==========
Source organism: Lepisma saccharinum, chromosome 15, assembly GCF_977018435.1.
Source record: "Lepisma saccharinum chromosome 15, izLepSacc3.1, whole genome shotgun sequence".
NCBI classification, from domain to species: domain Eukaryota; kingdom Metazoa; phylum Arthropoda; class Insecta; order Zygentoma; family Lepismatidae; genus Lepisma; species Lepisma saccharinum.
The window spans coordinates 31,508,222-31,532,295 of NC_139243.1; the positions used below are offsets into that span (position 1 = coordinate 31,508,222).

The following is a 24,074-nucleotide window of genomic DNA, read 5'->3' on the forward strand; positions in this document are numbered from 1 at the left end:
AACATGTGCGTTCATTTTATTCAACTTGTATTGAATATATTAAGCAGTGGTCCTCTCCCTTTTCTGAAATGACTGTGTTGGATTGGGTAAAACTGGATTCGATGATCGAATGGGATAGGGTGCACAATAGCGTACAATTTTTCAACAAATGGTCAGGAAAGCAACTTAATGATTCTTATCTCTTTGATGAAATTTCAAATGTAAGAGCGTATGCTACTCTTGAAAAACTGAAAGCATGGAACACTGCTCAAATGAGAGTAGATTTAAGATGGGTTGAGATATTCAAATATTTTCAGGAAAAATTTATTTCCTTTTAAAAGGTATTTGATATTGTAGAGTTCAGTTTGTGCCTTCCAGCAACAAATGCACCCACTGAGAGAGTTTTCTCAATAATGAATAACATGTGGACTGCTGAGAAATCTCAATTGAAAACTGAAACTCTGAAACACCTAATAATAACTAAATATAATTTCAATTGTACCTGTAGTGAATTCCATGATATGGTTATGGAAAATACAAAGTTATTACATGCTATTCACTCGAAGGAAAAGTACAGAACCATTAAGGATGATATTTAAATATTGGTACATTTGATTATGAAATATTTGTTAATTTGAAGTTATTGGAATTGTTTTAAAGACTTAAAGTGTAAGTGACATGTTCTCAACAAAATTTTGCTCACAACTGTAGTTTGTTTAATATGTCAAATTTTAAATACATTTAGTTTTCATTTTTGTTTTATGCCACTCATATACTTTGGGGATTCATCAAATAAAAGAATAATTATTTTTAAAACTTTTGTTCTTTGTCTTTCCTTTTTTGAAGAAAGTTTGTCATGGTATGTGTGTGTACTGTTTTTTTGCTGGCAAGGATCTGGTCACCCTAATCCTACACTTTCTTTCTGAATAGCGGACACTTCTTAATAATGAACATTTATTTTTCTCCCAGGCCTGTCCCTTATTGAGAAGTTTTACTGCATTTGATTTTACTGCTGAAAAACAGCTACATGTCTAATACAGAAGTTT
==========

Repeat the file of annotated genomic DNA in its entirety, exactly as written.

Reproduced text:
Source organism: Lepisma saccharinum, chromosome 15, assembly GCF_977018435.1.
Source record: "Lepisma saccharinum chromosome 15, izLepSacc3.1, whole genome shotgun sequence".
NCBI classification, from domain to species: domain Eukaryota; kingdom Metazoa; phylum Arthropoda; class Insecta; order Zygentoma; family Lepismatidae; genus Lepisma; species Lepisma saccharinum.
The window spans coordinates 31,508,222-31,532,295 of NC_139243.1; the positions used below are offsets into that span (position 1 = coordinate 31,508,222).

The following is a 24,074-nucleotide window of genomic DNA, read 5'->3' on the forward strand; positions in this document are numbered from 1 at the left end:
AACATGTGCGTTCATTTTATTCAACTTGTATTGAATATATTAAGCAGTGGTCCTCTCCCTTTTCTGAAATGACTGTGTTGGATTGGGTAAAACTGGATTCGATGATCGAATGGGATAGGGTGCACAATAGCGTACAATTTTTCAACAAATGGTCAGGAAAGCAACTTAATGATTCTTATCTCTTTGATGAAATTTCAAATGTAAGAGCGTATGCTACTCTTGAAAAACTGAAAGCATGGAACACTGCTCAAATGAGAGTAGATTTAAGATGGGTTGAGATATTCAAATATTTTCAGGAAAAATTTATTTCCTTTTAAAAGGTATTTGATATTGTAGAGTTCAGTTTGTGCCTTCCAGCAACAAATGCACCCACTGAGAGAGTTTTCTCAATAATGAATAACATGTGGACTGCTGAGAAATCTCAATTGAAAACTGAAACTCTGAAACACCTAATAATAACTAAATATAATTTCAATTGTACCTGTAGTGAATTCCATGATATGGTTATGGAAAATACAAAGTTATTACATGCTATTCACTCGAAGGAAAAGTACAGAACCATTAAGGATGATATTTAAATATTGGTACATTTGATTATGAAATATTTGTTAATTTGAAGTTATTGGAATTGTTTTAAAGACTTAAAGTGTAAGTGACATGTTCTCAACAAAATTTTGCTCACAACTGTAGTTTGTTTAATATGTCAAATTTTAAATACATTTAGTTTTCATTTTTGTTTTATGCCACTCATATACTTTGGGGATTCATCAAATAAAAGAATAATTATTTTTAAAACTTTTGTTCTTTGTCTTTCCTTTTTTGAAGAAAGTTTGTCATGGTATGTGTGTGTACTGTTTTTTTGCTGGCAAGGATCTGGTCACCCTAATCCTACACTTTCTTTCTGAATAGCGGACACTTCTTAATAATGAACATTTATTTTTCTCCCAGGCCTGTCCCTTATTGAGAAGTTTTACTGCATTTGATTTTACTGCTGAAAAACAGCTACATGTCTAATACAGAAGTTT